By harking back to it, Aronowitz offers an updated telling of the heady and horny history of early radical feminism – as captured in Jane Gerhard’s Desiring Revolution: Second-Wave Feminism and the Rewriting of Twentieth-Century American Thought, 1920 to 1982 (2001), and before that, Daring to Be Bad: Radical Feminism in America 1967-1975 (1989) by Alice Echols.
In this century, “radical feminism” has ossified into a catch-all for what many see as the most negative and obstinate manifestations of feminism – among them transphobia, anti-porn and anti-sex work, gender essentialism, and an agenda dominated by white, middle-class women.
But Gerhard and Echols, among many others, have recuperated a vibrant and multi-faceted lineage of radical feminism in which good sex was integral to liberatory feminist politics.
The points at which those earlier histories conclude are significant. Echols stops in 1975. She says that’s when “cultural feminism” became the dominant strain of feminism in the US, marked by separatism and a female counterculture that alienated many heterosexual and bisexual women – not to mention lesbians who were turned off by what they saw as the policing of their sexual desires.
Gerhard continues to 1982, the year of the historic Scholar and the Feminist Conference at Barnard College. Entitled “Towards a Politics of Sexuality”, the conference was convened by feminists eager to return to (and extend) feminism’s earlier focus on sexual pleasure – much to the consternation of anti-porn feminists. They protested outside, wearing T-shirts with “For a Feminist Sexuality” on one side, and “Against S/M” on the other.
The Barnard Conference did not launch the “Feminist Sex Wars” – with “pro-sex” feminists on one side and the so-called “anti-sex” feminists on the other. It certainly galvanised them, though. And it has been heavily dissected and narrated ever since, including by those who were there.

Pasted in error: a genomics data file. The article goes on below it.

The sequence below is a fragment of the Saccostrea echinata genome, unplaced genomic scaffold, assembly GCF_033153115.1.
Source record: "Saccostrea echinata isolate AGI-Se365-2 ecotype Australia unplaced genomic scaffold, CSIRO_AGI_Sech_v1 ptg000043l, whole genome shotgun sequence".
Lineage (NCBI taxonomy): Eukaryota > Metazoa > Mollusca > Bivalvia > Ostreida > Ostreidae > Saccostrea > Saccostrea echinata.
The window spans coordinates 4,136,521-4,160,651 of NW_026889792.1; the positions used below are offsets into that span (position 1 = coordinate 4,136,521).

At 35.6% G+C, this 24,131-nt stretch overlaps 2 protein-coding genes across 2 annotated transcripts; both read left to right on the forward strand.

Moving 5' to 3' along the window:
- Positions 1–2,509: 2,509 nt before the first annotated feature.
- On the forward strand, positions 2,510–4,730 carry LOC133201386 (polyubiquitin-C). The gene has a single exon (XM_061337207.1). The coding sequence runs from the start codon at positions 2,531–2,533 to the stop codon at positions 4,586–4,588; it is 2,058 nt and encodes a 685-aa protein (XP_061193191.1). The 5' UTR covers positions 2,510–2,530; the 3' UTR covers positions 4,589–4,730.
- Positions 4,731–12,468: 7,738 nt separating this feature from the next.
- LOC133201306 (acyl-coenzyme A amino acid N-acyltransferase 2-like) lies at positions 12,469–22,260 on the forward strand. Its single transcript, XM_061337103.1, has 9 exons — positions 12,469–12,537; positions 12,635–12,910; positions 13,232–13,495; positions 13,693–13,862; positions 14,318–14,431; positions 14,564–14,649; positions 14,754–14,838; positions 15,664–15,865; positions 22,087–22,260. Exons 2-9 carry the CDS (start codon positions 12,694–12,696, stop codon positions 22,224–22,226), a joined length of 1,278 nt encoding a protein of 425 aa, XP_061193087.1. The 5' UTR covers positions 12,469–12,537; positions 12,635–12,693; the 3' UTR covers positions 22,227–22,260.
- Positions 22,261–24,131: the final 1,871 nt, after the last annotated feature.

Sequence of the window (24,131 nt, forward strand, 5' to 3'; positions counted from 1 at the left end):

Anthropologist Gayle S. Rubin, part of the West Coast lesbian sadomasochism scene, was still a graduate student when she presented an early version of her since much-anthologised essay, “Thinking Sex: Notes for a Radical Theory of the Politics of Sexuality”, at the conference.
In her essay, Rubin lamented the “temporary hegemony” of the anti-pornography movement, defended pro-sex feminism as part of a longer tradition of sex radicalism, and provocatively challenged the “assumption that feminism is or should be the privileged site of a theory of sexuality”. This last point partly accounts for why Rubin’s essay is as canonical to queer theory as it is to feminist thought.
In a lecture delivered earlier this year, Rubin noted a resurgence of interest in the Feminist Sex Wars, post-#MeToo. It’s evident in a surge of books released in 2021. There were two dedicated revisionist histories: Lorna Bracewell’s Why We Lost the Sex Wars: Sexual Freedom in the #MeToo Era and Brenda Croswell’s The New Sex Wars: Sexual Harm in the #MeToo Era.
And those Feminist Sex Wars were part of philosopher Amia Srinivisan’s lauded essay collection The Right to Sex. Srinivisan also wrote an essay for The New Yorker on the Sex Wars, extending its preoccupations to the British context.